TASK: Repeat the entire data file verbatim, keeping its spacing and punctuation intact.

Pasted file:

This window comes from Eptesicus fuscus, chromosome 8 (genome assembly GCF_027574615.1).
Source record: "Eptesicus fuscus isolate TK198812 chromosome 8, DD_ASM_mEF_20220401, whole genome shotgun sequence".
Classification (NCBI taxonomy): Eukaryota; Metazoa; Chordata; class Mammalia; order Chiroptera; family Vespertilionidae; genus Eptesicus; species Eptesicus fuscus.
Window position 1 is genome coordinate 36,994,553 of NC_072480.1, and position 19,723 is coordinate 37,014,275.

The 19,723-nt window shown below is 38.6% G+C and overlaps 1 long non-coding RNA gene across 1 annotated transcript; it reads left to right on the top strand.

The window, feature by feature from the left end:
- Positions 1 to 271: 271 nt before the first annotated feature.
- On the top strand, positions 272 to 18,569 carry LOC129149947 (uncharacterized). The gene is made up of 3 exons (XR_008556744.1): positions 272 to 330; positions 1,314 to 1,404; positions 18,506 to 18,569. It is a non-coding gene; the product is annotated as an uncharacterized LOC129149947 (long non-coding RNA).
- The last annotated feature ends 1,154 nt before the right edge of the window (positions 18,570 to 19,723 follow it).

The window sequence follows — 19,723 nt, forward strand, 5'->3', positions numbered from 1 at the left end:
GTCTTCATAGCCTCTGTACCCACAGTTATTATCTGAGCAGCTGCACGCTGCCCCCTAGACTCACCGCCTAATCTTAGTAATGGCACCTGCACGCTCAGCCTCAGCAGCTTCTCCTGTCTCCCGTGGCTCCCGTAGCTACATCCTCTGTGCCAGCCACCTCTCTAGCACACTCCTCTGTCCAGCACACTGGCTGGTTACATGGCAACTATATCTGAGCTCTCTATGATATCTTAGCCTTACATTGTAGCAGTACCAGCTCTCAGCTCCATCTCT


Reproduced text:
This window comes from Eptesicus fuscus, chromosome 8 (genome assembly GCF_027574615.1).
Source record: "Eptesicus fuscus isolate TK198812 chromosome 8, DD_ASM_mEF_20220401, whole genome shotgun sequence".
Classification (NCBI taxonomy): Eukaryota; Metazoa; Chordata; class Mammalia; order Chiroptera; family Vespertilionidae; genus Eptesicus; species Eptesicus fuscus.
Window position 1 is genome coordinate 36,994,553 of NC_072480.1, and position 19,723 is coordinate 37,014,275.

The 19,723-nt window shown below is 38.6% G+C and overlaps 1 long non-coding RNA gene across 1 annotated transcript; it reads left to right on the top strand.

The window, feature by feature from the left end:
- Positions 1 to 271: 271 nt before the first annotated feature.
- On the top strand, positions 272 to 18,569 carry LOC129149947 (uncharacterized). The gene is made up of 3 exons (XR_008556744.1): positions 272 to 330; positions 1,314 to 1,404; positions 18,506 to 18,569. It is a non-coding gene; the product is annotated as an uncharacterized LOC129149947 (long non-coding RNA).
- The last annotated feature ends 1,154 nt before the right edge of the window (positions 18,570 to 19,723 follow it).

The window sequence follows — 19,723 nt, forward strand, 5'->3', positions numbered from 1 at the left end:
GTCTTCATAGCCTCTGTACCCACAGTTATTATCTGAGCAGCTGCACGCTGCCCCCTAGACTCACCGCCTAATCTTAGTAATGGCACCTGCACGCTCAGCCTCAGCAGCTTCTCCTGTCTCCCGTGGCTCCCGTAGCTACATCCTCTGTGCCAGCCACCTCTCTAGCACACTCCTCTGTCCAGCACACTGGCTGGTTACATGGCAACTATATCTGAGCTCTCTATGATATCTTAGCCTTACATTGTAGCAGTACCAGCTCTCAGCTCCATCTCT